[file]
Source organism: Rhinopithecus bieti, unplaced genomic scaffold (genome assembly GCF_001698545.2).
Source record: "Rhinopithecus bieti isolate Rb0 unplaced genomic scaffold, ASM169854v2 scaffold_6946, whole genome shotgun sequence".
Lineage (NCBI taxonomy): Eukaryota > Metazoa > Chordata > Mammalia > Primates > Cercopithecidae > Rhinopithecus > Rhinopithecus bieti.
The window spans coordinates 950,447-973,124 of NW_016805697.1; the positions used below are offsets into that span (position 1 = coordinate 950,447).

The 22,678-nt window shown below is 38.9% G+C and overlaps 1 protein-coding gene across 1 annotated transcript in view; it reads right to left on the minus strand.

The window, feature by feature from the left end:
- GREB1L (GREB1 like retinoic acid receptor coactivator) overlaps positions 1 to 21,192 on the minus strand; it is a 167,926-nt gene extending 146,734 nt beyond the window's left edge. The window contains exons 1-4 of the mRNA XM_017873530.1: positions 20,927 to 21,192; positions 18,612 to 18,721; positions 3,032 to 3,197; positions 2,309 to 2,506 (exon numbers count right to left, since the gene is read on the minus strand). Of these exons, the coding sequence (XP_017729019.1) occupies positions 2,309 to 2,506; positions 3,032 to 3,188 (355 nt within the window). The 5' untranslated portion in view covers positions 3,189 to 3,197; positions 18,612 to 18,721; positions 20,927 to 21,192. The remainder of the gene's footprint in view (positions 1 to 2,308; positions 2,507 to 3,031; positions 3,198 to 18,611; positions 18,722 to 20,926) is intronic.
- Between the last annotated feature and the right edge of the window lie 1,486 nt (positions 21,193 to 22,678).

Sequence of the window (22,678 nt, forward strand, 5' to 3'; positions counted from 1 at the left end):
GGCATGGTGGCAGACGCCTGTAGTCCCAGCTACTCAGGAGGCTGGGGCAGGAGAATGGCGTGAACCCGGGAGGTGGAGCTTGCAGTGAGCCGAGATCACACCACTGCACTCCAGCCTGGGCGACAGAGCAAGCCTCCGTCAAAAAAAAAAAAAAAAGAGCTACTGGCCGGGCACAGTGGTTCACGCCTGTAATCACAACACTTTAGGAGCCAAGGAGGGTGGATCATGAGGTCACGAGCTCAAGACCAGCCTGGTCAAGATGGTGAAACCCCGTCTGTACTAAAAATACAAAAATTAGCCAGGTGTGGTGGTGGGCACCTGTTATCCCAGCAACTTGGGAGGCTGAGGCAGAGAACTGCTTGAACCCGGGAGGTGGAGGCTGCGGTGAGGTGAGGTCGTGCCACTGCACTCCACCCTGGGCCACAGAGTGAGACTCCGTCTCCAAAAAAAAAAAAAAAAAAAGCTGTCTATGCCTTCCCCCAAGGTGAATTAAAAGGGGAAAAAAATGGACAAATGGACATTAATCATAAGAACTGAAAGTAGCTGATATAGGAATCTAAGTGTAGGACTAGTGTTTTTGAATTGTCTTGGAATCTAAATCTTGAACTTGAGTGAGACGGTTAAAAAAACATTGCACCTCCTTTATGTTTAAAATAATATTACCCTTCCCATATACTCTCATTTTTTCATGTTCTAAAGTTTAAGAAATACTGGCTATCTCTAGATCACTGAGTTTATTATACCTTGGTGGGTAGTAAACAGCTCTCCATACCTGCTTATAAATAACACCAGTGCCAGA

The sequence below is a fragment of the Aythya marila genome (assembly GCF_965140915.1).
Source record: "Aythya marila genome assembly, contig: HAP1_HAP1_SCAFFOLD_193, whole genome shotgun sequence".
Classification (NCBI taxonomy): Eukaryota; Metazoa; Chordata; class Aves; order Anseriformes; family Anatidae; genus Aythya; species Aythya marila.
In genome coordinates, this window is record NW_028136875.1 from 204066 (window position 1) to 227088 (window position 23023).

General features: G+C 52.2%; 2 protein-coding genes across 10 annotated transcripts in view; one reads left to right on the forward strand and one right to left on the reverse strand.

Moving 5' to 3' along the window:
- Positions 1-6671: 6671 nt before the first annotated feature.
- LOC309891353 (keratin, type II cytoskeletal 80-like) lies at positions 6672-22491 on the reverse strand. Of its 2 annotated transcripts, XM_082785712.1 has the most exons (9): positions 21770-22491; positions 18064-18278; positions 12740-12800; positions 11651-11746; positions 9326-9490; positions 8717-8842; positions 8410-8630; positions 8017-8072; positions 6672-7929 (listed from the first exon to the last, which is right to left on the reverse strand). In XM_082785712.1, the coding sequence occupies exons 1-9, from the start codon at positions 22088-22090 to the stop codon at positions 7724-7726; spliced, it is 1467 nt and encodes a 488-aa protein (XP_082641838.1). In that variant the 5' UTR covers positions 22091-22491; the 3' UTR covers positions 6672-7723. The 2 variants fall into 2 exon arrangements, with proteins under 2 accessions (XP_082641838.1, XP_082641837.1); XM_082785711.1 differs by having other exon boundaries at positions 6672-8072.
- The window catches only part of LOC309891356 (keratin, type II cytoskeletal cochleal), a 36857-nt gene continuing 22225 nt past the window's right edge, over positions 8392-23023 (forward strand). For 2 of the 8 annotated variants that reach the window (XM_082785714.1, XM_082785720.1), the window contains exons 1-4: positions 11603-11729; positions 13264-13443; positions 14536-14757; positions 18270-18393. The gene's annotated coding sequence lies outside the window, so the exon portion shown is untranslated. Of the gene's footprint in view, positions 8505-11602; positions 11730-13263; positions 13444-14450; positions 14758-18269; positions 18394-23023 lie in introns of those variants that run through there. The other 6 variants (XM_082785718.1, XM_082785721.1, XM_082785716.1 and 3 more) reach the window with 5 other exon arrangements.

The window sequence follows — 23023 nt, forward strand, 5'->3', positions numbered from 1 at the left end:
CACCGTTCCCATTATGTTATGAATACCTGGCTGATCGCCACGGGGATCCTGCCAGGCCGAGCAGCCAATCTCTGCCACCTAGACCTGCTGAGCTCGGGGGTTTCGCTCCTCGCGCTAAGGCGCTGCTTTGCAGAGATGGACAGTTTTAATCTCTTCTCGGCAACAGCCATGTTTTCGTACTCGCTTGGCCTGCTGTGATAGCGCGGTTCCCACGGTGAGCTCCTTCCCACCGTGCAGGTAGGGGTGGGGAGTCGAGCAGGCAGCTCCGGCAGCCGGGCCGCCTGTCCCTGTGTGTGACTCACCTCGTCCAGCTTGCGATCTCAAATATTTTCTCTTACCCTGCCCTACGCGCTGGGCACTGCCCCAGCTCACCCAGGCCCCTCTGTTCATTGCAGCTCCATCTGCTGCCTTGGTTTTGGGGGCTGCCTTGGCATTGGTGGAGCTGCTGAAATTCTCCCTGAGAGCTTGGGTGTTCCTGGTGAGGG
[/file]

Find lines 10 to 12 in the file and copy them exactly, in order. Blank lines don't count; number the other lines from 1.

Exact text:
GGCATGGTGGCAGACGCCTGTAGTCCCAGCTACTCAGGAGGCTGGGGCAGGAGAATGGCGTGAACCCGGGAGGTGGAGCTTGCAGTGAGCCGAGATCACACCACTGCACTCCAGCCTGGGCGACAGAGCAAGCCTCCGTCAAAAAAAAAAAAAAAAGAGCTACTGGCCGGGCACAGTGGTTCACGCCTGTAATCACAACACTTTAGGAGCCAAGGAGGGTGGATCATGAGGTCACGAGCTCAAGACCAGCCTGGTCAAGATGGTGAAACCCCGTCTGTACTAAAAATACAAAAATTAGCCAGGTGTGGTGGTGGGCACCTGTTATCCCAGCAACTTGGGAGGCTGAGGCAGAGAACTGCTTGAACCCGGGAGGTGGAGGCTGCGGTGAGGTGAGGTCGTGCCACTGCACTCCACCCTGGGCCACAGAGTGAGACTCCGTCTCCAAAAAAAAAAAAAAAAAAAGCTGTCTATGCCTTCCCCCAAGGTGAATTAAAAGGGGAAAAAAATGGACAAATGGACATTAATCATAAGAACTGAAAGTAGCTGATATAGGAATCTAAGTGTAGGACTAGTGTTTTTGAATTGTCTTGGAATCTAAATCTTGAACTTGAGTGAGACGGTTAAAAAAACATTGCACCTCCTTTATGTTTAAAATAATATTACCCTTCCCATATACTCTCATTTTTTCATGTTCTAAAGTTTAAGAAATACTGGCTATCTCTAGATCACTGAGTTTATTATACCTTGGTGGGTAGTAAACAGCTCTCCATACCTGCTTATAAATAACACCAGTGCCAGA

The sequence below is a fragment of the Aythya marila genome (assembly GCF_965140915.1).
Source record: "Aythya marila genome assembly, contig: HAP1_HAP1_SCAFFOLD_193, whole genome shotgun sequence".